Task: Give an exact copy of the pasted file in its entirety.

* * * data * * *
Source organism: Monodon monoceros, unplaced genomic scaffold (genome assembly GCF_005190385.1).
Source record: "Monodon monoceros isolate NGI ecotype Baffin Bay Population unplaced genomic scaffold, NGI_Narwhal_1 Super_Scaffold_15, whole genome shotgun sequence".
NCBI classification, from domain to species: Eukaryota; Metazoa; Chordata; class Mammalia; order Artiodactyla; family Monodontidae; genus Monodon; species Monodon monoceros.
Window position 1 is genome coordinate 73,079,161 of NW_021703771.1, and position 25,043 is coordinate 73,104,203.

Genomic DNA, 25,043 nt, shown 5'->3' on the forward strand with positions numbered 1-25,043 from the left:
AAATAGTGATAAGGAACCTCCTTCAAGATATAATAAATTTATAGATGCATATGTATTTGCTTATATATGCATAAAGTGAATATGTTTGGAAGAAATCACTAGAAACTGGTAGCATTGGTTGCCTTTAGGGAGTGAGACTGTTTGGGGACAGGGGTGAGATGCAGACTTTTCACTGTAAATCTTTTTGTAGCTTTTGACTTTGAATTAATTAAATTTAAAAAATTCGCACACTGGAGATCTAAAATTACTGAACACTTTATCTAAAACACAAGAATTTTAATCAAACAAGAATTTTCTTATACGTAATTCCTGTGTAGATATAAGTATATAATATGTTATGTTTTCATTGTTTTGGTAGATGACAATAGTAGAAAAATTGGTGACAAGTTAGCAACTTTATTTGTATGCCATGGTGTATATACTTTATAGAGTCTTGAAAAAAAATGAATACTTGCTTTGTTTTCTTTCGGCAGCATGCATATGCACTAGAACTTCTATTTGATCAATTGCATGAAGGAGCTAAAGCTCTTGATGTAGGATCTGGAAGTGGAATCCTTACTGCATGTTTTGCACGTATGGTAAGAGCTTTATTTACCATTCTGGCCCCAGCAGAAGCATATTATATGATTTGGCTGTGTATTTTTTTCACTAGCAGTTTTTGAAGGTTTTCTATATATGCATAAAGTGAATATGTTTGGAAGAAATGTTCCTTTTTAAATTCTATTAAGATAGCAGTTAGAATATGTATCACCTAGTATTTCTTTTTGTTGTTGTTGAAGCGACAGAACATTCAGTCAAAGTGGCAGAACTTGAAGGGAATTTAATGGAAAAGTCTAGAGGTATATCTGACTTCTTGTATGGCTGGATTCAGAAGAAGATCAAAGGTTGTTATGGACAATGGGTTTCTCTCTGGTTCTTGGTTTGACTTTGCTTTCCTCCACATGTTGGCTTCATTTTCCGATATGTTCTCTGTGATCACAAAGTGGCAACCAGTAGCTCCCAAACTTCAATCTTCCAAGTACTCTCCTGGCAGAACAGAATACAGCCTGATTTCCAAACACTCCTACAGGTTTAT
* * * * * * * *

Source organism: Monodon monoceros, unplaced genomic scaffold (genome assembly GCF_005190385.1).
Source record: "Monodon monoceros isolate NGI ecotype Baffin Bay Population unplaced genomic scaffold, NGI_Narwhal_1 Super_Scaffold_15, whole genome shotgun sequence".
NCBI classification, from domain to species: Eukaryota; Metazoa; Chordata; class Mammalia; order Artiodactyla; family Monodontidae; genus Monodon; species Monodon monoceros.
Window position 1 is genome coordinate 73,079,161 of NW_021703771.1, and position 25,043 is coordinate 73,104,203.

Genomic DNA, 25,043 nt, shown 5'->3' on the forward strand with positions numbered 1-25,043 from the left:
AAATAGTGATAAGGAACCTCCTTCAAGATATAATAAATTTATAGATGCATATGTATTTGCTTATATATGCATAAAGTGAATATGTTTGGAAGAAATCACTAGAAACTGGTAGCATTGGTTGCCTTTAGGGAGTGAGACTGTTTGGGGACAGGGGTGAGATGCAGACTTTTCACTGTAAATCTTTTTGTAGCTTTTGACTTTGAATTAATTAAATTTAAAAAATTCGCACACTGGAGATCTAAAATTACTGAACACTTTATCTAAAACACAAGAATTTTAATCAAACAAGAATTTTCTTATACGTAATTCCTGTGTAGATATAAGTATATAATATGTTATGTTTTCATTGTTTTGGTAGATGACAATAGTAGAAAAATTGGTGACAAGTTAGCAACTTTATTTGTATGCCATGGTGTATATACTTTATAGAGTCTTGAAAAAAAATGAATACTTGCTTTGTTTTCTTTCGGCAGCATGCATATGCACTAGAACTTCTATTTGATCAATTGCATGAAGGAGCTAAAGCTCTTGATGTAGGATCTGGAAGTGGAATCCTTACTGCATGTTTTGCACGTATGGTAAGAGCTTTATTTACCATTCTGGCCCCAGCAGAAGCATATTATATGATTTGGCTGTGTATTTTTTTCACTAGCAGTTTTTGAAGGTTTTCTATATATGCATAAAGTGAATATGTTTGGAAGAAATGTTCCTTTTTAAATTCTATTAAGATAGCAGTTAGAATATGTATCACCTAGTATTTCTTTTTGTTGTTGTTGAAGCGACAGAACATTCAGTCAAAGTGGCAGAACTTGAAGGGAATTTAATGGAAAAGTCTAGAGGTATATCTGACTTCTTGTATGGCTGGATTCAGAAGAAGATCAAAGGTTGTTATGGACAATGGGTTTCTCTCTGGTTCTTGGTTTGACTTTGCTTTCCTCCACATGTTGGCTTCATTTTCCGATATGTTCTCTGTGATCACAAAGTGGCAACCAGTAGCTCCCAAACTTCAATCTTCCAAGTACTCTCCTGGCAGAACAGAATACAGCCTGATTTCCAAACACTCCTACAGGTTTAT